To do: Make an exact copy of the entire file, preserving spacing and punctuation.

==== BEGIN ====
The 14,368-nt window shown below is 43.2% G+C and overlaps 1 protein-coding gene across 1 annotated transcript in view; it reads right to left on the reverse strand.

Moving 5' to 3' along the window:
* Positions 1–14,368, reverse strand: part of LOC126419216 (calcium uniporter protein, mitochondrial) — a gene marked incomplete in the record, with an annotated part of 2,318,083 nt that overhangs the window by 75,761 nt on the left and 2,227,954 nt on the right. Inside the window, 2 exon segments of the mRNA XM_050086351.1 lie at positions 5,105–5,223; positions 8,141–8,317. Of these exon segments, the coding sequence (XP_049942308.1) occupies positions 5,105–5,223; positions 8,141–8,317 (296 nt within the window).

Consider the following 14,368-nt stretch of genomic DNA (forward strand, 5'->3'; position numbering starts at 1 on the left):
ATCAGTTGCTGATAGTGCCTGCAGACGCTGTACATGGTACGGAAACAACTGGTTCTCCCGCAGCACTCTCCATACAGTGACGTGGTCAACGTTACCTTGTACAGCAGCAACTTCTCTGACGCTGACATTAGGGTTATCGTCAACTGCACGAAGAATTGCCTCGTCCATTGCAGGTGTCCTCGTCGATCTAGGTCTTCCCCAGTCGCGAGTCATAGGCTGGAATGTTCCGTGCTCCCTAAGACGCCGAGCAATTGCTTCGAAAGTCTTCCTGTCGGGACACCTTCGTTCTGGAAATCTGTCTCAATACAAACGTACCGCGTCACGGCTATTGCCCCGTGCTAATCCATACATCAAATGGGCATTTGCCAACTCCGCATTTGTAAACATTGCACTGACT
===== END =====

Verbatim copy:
The 14,368-nt window shown below is 43.2% G+C and overlaps 1 protein-coding gene across 1 annotated transcript in view; it reads right to left on the reverse strand.

Moving 5' to 3' along the window:
* Positions 1–14,368, reverse strand: part of LOC126419216 (calcium uniporter protein, mitochondrial) — a gene marked incomplete in the record, with an annotated part of 2,318,083 nt that overhangs the window by 75,761 nt on the left and 2,227,954 nt on the right. Inside the window, 2 exon segments of the mRNA XM_050086351.1 lie at positions 5,105–5,223; positions 8,141–8,317. Of these exon segments, the coding sequence (XP_049942308.1) occupies positions 5,105–5,223; positions 8,141–8,317 (296 nt within the window).

Consider the following 14,368-nt stretch of genomic DNA (forward strand, 5'->3'; position numbering starts at 1 on the left):
ATCAGTTGCTGATAGTGCCTGCAGACGCTGTACATGGTACGGAAACAACTGGTTCTCCCGCAGCACTCTCCATACAGTGACGTGGTCAACGTTACCTTGTACAGCAGCAACTTCTCTGACGCTGACATTAGGGTTATCGTCAACTGCACGAAGAATTGCCTCGTCCATTGCAGGTGTCCTCGTCGATCTAGGTCTTCCCCAGTCGCGAGTCATAGGCTGGAATGTTCCGTGCTCCCTAAGACGCCGAGCAATTGCTTCGAAAGTCTTCCTGTCGGGACACCTTCGTTCTGGAAATCTGTCTCAATACAAACGTACCGCGTCACGGCTATTGCCCCGTGCTAATCCATACATCAAATGGGCATTTGCCAACTCCGCATTTGTAAACATTGCACTGACT